WASHINGTON: The world population is expected to exceed 8 billion in the coming months. Compared to ants, that’s a moderate milestone.
Researchers have made the most thorough assessment yet of the global population of ants — insects colonized almost everywhere on the planet — and the estimated total is a staggering 20 quadrillion of those, or about 2.5 million for each human.
It should come as no surprise when you consider how ubiquitous these busy and social insects are and the fact that they have thrived since the age of dinosaurs, with the oldest known ant fossil dating back about 100 million years to the Cretaceous Period.
“Ants certainly play a very central role in almost every terrestrial ecosystem,” said entomologist Patrick Schultheiss of the University of Würzburg in Germany and the University of Hong Kong, co-lead author of the study published this week in the journal Proceedings of the National Academy of Sciences.
“They are very important for the nutrient cycle, degradation processes, the dispersal of plant seeds and the disturbance of the soil. Ants are also a very diverse group of insects, with the different species fulfilling a wide range of functions. But it is mainly their high abundance that makes they are important environmental players,” Schultheiss said.
More than 12,000 species of ants are known, which are generally black, brown or red in color and possess bodies segmented into three parts. Ranging in size from about four-hundredths of an inch (1 mm) to about 1.2 inches (3 cm) in length, ants typically inhabit soil, leaf litter or rotting plants — and sometimes human kitchens.
Ants, whose closest relatives are bees and wasps, are native to almost everywhere on Earth, as every picnicker knows, except Antarctica, Greenland, Iceland, and some island states.
“I was surprised that the biomass of ants was higher than that of wild mammals and birds combined, reaching 20 percent of human biomass. That gives you an idea of the magnitude of their impact,” said insect ecologist and researcher. co-lead author Sabine Nooten, also of the University of Würzburg and the University of Hong Kong.
“I find the sheer diversity of ants fascinating. They can be small or huge and show the most bizarre adaptations,” Nooten added, citing a widespread ant genus called Strumigenys, known for its long, spiked mouthparts used to sniff at. to hunt small invertebrates.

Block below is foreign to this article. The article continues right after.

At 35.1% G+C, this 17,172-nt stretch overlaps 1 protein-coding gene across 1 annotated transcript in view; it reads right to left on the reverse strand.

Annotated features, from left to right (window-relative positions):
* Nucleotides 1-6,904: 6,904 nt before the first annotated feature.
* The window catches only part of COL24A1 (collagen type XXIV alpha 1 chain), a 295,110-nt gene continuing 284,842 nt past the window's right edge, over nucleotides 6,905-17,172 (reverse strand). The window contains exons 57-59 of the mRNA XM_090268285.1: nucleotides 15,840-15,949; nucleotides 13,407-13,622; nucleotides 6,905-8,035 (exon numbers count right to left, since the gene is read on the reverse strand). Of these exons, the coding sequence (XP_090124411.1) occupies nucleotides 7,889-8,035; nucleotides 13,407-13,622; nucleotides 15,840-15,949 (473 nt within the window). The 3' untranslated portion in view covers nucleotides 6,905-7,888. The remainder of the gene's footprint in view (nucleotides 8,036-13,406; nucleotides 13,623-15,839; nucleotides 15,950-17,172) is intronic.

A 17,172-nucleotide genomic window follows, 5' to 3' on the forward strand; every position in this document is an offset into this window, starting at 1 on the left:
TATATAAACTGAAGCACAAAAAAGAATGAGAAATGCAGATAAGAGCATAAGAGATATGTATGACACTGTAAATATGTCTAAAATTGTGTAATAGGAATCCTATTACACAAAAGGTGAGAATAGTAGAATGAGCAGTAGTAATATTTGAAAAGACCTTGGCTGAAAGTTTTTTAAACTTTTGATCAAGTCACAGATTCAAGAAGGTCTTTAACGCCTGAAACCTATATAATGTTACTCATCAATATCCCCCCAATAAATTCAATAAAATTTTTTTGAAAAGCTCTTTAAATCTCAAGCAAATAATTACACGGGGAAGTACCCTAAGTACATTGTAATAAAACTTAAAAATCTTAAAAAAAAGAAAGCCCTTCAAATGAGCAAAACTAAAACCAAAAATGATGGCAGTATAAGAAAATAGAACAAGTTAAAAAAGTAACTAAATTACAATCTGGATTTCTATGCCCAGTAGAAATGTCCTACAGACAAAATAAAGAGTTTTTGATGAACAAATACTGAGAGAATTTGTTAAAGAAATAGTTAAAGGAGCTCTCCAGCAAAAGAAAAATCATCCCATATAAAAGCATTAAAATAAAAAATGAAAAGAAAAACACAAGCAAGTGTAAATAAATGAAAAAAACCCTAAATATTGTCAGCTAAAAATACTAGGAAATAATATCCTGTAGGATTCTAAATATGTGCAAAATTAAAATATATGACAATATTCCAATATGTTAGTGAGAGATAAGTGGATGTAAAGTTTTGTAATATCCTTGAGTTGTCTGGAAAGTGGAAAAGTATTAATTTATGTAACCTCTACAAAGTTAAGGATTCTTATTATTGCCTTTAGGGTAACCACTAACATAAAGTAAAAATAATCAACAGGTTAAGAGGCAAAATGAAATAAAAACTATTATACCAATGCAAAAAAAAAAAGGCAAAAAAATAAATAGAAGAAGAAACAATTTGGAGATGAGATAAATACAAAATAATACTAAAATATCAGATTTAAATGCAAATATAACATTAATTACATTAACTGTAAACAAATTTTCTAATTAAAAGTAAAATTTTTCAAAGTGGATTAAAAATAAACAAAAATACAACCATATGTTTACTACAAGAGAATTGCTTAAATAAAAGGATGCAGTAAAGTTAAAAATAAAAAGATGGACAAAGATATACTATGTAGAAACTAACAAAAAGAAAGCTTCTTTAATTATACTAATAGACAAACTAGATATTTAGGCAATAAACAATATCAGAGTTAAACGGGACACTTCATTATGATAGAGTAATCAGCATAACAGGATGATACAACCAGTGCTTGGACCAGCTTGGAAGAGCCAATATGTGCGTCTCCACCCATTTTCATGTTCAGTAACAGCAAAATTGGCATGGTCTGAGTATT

The researchers based their analysis on 489 studies of ant populations across every continent where ants live.
“Our dataset represents a massive collection effort from thousands of scientists. We were then able to extrapolate the number of ants for different regions of the world and estimate their total global numbers and biomass,” Schultheiss said.
Tropical regions were found to harbor far more ants than other regions, with forests and arid areas having more ants than urban areas.
“There are certain parts of the world where we have little data and we can’t make reliable estimates for all continents. Africa is one such example. We’ve known for a long time that it’s a very ant-rich continent, but also very little studied,” said Schultheiss.
Ants generally live in colonies, sometimes numbering millions, divided into groups with different roles, such as workers, soldiers and queens. The workers, all females, care for the larger queen and her offspring, maintain the nest and forage for food. Males mate with queens and then die.
“Some ants can certainly be really annoying, but that’s a very human-centered perspective,” Schultheiss said.
“Most ants are actually very beneficial, even for us humans,” Schultheiss added. “Think of the amount of organic matter 20 quadrillion ants transport, dispose of, recycle and eat. In fact, ants are so essential to the smooth functioning of biological processes that they can be thought of as ecosystem engineers. The late ant scientist EO Wilson once called them” the little things that run the world.'”